You may have heard of epidural injections before – they’re often used to provide temporary pain relief for women in labor, but also have many other uses.
These injections are performed by guiding a long syringe into the epidural space between the spinal cord and the spinous process of the vertebrae, hence the name. The actual medication used when performing an epidural injection depends on the purpose of the treatment, and the condition being treated.
Because epidural injections always target the spine and its surrounding nerves, they can be used to help treat back pain. But it isn’t a panacea, either. Some back pain isn’t treated best by an epidural injection – and there are times when the injection might help soothe the pain but doesn’t address the root cause.
What Are Epidurals?
Epidural injections or epidural nerve blocks utilize different chemicals and medications to provide either short-term or longer-lasting pain relief for patients, by targeting specific portions of the spine.
The process is performed by guiding a syringe into the epidural space of the patient’s back utilizing imaging technology, such as fluoroscopy. A little local anesthesia helps minimize the pain of the injection. This is similar to a spinal tap or lumbar puncture, although, in the case of an epidural, the needle doesn’t travel quite as deep into the spine.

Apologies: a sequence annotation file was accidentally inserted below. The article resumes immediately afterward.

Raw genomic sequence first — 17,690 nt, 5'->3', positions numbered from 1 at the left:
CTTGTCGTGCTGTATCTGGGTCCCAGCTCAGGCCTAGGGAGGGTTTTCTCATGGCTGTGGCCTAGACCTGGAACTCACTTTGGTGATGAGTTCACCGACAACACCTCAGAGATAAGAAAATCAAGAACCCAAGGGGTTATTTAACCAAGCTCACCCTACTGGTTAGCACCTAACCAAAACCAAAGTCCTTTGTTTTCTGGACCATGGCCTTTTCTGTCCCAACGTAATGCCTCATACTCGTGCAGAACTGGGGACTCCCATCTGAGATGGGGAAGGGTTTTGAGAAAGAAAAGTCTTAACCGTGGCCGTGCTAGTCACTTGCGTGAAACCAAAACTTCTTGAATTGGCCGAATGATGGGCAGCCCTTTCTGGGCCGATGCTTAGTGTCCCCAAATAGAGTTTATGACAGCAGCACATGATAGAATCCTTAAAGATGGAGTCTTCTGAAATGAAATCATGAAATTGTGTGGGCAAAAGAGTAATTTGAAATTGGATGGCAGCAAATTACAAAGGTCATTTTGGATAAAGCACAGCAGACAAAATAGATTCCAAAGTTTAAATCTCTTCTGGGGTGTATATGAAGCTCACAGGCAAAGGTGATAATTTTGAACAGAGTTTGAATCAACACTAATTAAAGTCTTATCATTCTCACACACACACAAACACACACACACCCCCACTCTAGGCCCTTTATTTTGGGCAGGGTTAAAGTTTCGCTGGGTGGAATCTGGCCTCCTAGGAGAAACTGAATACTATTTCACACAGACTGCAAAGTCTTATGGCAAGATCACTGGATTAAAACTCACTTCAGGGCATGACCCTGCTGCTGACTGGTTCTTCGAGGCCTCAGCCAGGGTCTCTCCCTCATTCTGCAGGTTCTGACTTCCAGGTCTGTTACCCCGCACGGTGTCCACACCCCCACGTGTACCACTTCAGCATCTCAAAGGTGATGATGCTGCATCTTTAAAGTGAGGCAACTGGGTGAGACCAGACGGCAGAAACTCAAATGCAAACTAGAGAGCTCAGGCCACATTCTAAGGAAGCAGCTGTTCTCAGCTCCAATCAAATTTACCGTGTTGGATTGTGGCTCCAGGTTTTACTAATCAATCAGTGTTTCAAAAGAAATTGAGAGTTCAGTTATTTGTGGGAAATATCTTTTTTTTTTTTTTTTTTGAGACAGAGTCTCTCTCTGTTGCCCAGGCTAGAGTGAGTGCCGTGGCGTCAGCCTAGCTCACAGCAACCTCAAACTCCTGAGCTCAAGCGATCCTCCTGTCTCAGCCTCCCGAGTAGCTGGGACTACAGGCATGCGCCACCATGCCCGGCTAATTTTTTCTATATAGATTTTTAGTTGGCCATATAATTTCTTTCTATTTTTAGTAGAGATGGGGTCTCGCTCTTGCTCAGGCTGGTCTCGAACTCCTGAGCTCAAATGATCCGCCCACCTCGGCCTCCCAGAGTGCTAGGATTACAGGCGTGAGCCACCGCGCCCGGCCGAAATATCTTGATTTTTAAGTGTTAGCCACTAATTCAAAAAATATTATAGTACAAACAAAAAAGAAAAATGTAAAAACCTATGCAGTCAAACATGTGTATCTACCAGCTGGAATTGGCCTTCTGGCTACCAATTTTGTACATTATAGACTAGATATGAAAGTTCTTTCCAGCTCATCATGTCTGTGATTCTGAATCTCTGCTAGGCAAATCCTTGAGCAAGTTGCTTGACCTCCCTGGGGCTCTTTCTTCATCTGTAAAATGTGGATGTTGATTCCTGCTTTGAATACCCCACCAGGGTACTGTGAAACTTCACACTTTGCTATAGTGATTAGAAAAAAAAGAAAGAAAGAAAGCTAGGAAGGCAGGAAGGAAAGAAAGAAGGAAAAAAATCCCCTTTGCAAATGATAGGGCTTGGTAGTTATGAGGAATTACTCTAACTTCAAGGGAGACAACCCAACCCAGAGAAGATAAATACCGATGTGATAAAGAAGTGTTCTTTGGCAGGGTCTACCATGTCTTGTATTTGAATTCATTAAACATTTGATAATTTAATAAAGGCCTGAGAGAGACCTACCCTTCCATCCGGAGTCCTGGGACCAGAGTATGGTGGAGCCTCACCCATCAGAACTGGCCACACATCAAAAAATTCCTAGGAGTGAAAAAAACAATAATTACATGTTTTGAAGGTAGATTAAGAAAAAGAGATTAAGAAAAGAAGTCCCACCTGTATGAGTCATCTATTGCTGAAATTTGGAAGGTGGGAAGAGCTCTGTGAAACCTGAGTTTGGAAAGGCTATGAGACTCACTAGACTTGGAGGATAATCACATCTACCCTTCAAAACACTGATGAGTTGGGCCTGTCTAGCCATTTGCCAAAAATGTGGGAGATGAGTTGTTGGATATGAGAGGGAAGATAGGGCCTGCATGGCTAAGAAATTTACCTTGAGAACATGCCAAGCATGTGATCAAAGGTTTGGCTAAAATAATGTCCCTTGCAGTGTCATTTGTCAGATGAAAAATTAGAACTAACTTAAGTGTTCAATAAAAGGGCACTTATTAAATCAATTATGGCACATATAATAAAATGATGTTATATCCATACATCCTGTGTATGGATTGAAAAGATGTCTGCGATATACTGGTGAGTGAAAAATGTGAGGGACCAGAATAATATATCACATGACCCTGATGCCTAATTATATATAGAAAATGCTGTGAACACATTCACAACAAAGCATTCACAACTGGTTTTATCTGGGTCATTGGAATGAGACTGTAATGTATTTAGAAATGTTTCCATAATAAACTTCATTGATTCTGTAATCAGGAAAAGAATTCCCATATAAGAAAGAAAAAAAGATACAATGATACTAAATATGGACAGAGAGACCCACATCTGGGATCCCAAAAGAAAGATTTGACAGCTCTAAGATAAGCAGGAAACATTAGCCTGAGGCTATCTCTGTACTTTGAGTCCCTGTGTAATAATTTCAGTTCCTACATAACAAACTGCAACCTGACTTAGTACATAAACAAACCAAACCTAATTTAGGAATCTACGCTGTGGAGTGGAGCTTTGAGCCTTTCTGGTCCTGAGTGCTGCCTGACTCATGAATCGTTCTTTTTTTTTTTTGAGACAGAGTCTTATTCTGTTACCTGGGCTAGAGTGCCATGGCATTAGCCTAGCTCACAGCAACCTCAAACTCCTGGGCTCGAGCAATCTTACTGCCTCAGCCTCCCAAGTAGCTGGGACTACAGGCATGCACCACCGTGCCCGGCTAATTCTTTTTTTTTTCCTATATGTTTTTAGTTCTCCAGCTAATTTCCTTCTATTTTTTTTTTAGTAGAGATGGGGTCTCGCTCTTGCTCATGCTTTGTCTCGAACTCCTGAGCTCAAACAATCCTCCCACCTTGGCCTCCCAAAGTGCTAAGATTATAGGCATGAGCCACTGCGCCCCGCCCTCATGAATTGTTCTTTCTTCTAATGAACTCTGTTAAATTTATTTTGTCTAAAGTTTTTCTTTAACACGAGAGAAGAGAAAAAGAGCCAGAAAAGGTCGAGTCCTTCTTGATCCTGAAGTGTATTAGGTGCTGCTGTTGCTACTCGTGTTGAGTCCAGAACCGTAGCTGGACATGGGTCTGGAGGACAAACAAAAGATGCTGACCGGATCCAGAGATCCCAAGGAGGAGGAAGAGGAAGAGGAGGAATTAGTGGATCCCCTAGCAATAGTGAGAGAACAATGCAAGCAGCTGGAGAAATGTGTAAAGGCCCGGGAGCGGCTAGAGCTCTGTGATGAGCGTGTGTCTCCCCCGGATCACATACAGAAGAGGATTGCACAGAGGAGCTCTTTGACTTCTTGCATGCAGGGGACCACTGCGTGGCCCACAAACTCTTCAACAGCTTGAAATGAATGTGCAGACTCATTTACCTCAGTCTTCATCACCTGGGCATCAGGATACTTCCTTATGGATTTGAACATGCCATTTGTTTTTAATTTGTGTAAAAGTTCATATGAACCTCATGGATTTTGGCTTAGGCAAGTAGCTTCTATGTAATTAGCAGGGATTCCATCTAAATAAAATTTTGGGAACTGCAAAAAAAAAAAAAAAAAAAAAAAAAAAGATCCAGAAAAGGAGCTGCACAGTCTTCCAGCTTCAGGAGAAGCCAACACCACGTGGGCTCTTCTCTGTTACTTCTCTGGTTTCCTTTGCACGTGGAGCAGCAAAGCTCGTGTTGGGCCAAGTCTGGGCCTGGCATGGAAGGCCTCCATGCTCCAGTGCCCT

Epidural injections or nerve blocks utilize either a painkiller or a corticosteroid to cut off pain signals leading to the brain or reduce swelling associated with nearby herniated discs. Epidural injections can be used to:
- Provide local anesthesia.
- Block nerve signals of the surrounding nerve roots.
- Temporarily cut off all sensory and motor neurons from below the injection site.
- Reduce swelling and inflammation in a target area.
An epidural is one of multiple different non-invasive, non-surgical interventions a doctor may bring up before talking about surgery for back pain.
In most cases, surgical interventions are considered a last resort, when all other options have been exhausted. An epidural may be a step up from anti-inflammatory medication and ice packs but is still less dangerous than a long-time opioid prescription or an unnecessary surgical intervention.
When Do Epidurals Help?
Not all examples of back pain can be helped through an epidural injection. An epidural specifically targets the nerves and tissue surrounding the injection site, cutting off pain signals or reducing swelling and inflammation. If your back pain is the result of a pulled muscle, then it’s unlikely that an epidural injection will be the best course of treatment.
Likewise, if your back pain is caused by a bone spur or an abnormal growth surrounding nearby nerve roots, then it might provide temporary pain relief, but will otherwise just delay an inevitable surgical or alternative intervention.
Examples of conditions where epidurals may be suggested by your doctor include:
- Degenerative disc disease
- Disc herniation
- Temporary pain relief during labor
- Targeted anesthesia for certain back surgeries
- Pain relief for post-surgical recovery
- Spinal stenosis